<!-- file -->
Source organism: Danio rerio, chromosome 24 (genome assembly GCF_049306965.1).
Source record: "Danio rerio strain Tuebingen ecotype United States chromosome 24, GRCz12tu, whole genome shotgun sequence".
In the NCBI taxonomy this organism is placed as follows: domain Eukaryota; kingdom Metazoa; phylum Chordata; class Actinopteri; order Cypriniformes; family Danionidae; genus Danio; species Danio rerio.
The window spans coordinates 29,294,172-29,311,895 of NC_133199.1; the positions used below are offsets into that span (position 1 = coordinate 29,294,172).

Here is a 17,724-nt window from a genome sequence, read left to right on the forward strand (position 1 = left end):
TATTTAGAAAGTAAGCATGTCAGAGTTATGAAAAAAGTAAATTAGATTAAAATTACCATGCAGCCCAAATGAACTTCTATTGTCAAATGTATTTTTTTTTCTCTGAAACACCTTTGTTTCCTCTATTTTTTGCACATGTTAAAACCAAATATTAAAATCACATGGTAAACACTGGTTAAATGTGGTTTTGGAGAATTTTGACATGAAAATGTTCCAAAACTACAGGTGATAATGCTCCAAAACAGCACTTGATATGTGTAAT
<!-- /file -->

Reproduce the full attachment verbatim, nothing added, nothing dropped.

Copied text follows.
Source organism: Danio rerio, chromosome 24 (genome assembly GCF_049306965.1).
Source record: "Danio rerio strain Tuebingen ecotype United States chromosome 24, GRCz12tu, whole genome shotgun sequence".
In the NCBI taxonomy this organism is placed as follows: domain Eukaryota; kingdom Metazoa; phylum Chordata; class Actinopteri; order Cypriniformes; family Danionidae; genus Danio; species Danio rerio.
The window spans coordinates 29,294,172-29,311,895 of NC_133199.1; the positions used below are offsets into that span (position 1 = coordinate 29,294,172).

Here is a 17,724-nt window from a genome sequence, read left to right on the forward strand (position 1 = left end):
TATTTAGAAAGTAAGCATGTCAGAGTTATGAAAAAAGTAAATTAGATTAAAATTACCATGCAGCCCAAATGAACTTCTATTGTCAAATGTATTTTTTTTTCTCTGAAACACCTTTGTTTCCTCTATTTTTTGCACATGTTAAAACCAAATATTAAAATCACATGGTAAACACTGGTTAAATGTGGTTTTGGAGAATTTTGACATGAAAATGTTCCAAAACTACAGGTGATAATGCTCCAAAACAGCACTTGATATGTGTAAT